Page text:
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Lazaro “Laz” Ayala is a naturalized U.S. citizen from El Salvador, an entrepreneur, philanthropist, filmmaker, and author. This is his story…
They were stacked four deep in the trunk of a brown Cadillac as it approached the border checkpoint near Tijuana. It had been a grueling journey from El Salvador through Guatemala and Mexico -- nearly 3,000 miles over a 20-day period by bus and by train.
The four of them had been in the trunk for nearly an hour when the smuggler pulled up to the checkpoint and began talking his way through.
First stuffed into the trunk had been 14-year-old Laz. Sandwiched in against him were his father Jose, his 17-year-old brother Javier, and a fellow Salvadoran woman who joined their harrowing journey.
Pressed up against the back of the compartment, Laz's skin was burning from the heat of the exhaust pipe. Although it was mid-December, it was hot and claustrophobic inside the cramped space. Oxygen was limited. He thought he might die of suffocation.
But the smuggler earned his money, transporting the four undocumented immigrants safely across the border without incident.
That was 37 years ago…
Laz came to the U.S. fleeing the violence of the Salvadoran Civil War in 1981, just days after the December 11th massacre during which the Salvadoran Army wiped out the village of El Mozote, killing 800 civilians.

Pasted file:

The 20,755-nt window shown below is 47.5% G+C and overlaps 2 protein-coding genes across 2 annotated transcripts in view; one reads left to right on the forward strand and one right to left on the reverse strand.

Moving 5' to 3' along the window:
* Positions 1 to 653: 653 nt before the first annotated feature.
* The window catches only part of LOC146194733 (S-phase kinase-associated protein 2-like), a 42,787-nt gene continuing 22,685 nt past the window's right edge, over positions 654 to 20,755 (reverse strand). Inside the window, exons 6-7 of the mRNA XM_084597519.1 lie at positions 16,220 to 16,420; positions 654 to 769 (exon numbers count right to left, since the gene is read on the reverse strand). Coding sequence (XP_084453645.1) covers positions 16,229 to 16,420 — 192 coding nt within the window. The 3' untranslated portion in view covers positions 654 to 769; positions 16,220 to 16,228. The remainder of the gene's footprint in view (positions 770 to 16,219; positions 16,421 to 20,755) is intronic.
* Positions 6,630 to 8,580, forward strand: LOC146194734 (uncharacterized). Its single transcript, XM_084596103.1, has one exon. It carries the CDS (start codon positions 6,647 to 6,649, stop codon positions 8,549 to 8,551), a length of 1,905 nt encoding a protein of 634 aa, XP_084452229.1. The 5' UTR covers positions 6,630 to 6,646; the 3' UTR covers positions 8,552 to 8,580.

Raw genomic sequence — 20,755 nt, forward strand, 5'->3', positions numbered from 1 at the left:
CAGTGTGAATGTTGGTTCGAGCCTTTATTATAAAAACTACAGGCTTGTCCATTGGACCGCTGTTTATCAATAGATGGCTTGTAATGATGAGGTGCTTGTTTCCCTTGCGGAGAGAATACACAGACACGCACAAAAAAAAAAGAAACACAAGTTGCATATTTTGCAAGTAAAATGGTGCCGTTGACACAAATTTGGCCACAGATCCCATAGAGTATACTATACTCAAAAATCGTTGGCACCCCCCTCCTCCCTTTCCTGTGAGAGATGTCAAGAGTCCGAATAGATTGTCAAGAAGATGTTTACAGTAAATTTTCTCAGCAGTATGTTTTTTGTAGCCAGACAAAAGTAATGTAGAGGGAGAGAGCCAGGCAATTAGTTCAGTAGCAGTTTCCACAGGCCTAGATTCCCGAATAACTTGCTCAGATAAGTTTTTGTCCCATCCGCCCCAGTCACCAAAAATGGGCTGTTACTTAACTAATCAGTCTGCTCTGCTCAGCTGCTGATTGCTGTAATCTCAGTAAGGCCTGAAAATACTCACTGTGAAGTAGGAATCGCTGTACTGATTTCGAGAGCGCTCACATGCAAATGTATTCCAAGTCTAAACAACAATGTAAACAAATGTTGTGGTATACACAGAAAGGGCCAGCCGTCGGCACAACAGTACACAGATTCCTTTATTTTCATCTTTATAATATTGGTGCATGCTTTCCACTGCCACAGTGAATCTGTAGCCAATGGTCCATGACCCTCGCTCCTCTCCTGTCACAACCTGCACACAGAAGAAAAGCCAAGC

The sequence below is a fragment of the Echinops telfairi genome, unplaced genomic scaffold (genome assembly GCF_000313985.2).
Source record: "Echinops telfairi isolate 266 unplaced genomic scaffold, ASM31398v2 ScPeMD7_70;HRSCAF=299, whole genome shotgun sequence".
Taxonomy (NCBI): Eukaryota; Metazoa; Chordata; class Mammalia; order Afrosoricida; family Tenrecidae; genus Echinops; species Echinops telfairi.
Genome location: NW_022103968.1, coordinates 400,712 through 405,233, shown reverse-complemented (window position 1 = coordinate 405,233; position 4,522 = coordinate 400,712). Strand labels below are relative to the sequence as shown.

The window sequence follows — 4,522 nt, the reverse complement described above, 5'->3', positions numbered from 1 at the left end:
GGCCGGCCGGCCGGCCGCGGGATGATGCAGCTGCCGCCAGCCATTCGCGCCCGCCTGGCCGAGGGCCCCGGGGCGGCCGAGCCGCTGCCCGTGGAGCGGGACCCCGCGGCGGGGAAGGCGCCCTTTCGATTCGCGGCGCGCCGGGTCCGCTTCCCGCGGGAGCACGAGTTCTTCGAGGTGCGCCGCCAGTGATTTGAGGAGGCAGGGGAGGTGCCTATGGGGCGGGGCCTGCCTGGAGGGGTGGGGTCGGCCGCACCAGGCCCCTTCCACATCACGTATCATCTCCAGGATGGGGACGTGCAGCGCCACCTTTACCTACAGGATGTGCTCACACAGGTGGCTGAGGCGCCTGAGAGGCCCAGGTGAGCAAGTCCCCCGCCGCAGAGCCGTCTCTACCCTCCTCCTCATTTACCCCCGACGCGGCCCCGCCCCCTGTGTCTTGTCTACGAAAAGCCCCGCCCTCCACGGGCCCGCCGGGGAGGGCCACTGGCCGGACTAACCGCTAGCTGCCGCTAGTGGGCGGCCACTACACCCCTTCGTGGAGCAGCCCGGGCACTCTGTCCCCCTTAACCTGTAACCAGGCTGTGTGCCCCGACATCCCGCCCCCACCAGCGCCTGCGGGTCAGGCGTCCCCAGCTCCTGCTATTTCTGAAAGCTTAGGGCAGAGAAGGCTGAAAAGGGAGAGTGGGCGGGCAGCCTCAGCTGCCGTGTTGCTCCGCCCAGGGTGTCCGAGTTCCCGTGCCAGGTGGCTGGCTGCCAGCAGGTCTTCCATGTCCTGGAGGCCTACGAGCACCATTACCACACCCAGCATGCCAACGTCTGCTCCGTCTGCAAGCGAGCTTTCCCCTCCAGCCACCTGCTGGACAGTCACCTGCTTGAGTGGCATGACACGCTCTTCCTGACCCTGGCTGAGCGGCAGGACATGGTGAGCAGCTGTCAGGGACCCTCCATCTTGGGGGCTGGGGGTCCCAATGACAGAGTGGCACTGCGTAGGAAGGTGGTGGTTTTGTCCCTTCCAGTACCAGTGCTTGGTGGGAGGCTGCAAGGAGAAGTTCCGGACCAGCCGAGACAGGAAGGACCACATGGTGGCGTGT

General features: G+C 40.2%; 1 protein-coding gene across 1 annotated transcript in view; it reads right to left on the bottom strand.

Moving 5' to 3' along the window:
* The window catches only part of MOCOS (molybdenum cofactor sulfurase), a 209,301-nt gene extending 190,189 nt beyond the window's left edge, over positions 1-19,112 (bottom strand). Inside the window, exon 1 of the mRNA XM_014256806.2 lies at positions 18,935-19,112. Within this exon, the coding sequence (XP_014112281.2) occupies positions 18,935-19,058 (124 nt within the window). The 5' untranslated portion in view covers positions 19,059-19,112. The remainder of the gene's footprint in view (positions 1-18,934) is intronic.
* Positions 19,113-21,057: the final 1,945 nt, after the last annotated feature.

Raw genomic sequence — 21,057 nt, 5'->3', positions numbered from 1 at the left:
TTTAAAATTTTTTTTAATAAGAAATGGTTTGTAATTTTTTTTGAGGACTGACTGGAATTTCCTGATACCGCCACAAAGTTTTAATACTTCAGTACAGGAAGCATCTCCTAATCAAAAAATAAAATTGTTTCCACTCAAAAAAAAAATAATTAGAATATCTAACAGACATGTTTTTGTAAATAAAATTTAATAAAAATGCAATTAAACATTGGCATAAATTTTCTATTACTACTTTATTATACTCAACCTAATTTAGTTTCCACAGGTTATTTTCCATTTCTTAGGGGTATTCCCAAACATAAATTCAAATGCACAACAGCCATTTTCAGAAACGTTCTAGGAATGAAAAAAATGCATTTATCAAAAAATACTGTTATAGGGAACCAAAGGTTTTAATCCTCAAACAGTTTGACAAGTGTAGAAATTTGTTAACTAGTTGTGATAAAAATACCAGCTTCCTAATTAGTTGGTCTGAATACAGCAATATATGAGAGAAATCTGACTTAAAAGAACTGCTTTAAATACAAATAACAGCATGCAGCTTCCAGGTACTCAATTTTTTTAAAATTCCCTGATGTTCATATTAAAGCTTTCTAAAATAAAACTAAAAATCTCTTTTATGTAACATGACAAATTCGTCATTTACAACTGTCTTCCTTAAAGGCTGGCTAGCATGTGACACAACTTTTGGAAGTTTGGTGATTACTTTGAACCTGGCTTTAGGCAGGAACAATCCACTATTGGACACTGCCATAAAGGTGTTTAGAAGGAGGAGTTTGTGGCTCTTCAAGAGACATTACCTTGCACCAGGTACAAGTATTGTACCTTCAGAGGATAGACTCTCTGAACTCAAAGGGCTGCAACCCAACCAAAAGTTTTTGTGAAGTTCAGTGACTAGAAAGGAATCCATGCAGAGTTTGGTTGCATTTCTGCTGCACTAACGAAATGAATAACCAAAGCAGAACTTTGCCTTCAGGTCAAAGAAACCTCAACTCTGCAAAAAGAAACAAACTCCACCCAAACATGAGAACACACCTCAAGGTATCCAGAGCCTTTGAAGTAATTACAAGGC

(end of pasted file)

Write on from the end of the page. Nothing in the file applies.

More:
Today, Laz Ayala is a successful entrepreneur in Ashland, Oregon. He owns several companies, has numerous rental properties, and is involved in multi-million-dollar real estate development projects in the area. These accomplishments have allowed Laz to give back to his communities in Southern Oregon and El Salvador. Over the years, he has built a soccer field for a local charter school and established a scholarship program for DACA students at Southern Oregon University. In his hometown of San Ildefonso, Laz has led projects to provide clean water and safe, affordable, fuel-efficient cookstoves to replace dangerous open cooking fires.
Immigration is a hot topic these days and Laz feels that the discussion has morphed into one of race — criminalizing and dehumanizing people in the process. He hopes to change the current narrative around undocumented immigration and influence legislation that is beneficial for immigrants, employers and the U.S.
As the producer of his first feature-length film and author of his autobiography, both titled Illegal, Laz hopes to bridge the gap between the current story the American media portrays of undocumented immigrants and the real stories of so many who make the long and dangerous journey in search of a better life.
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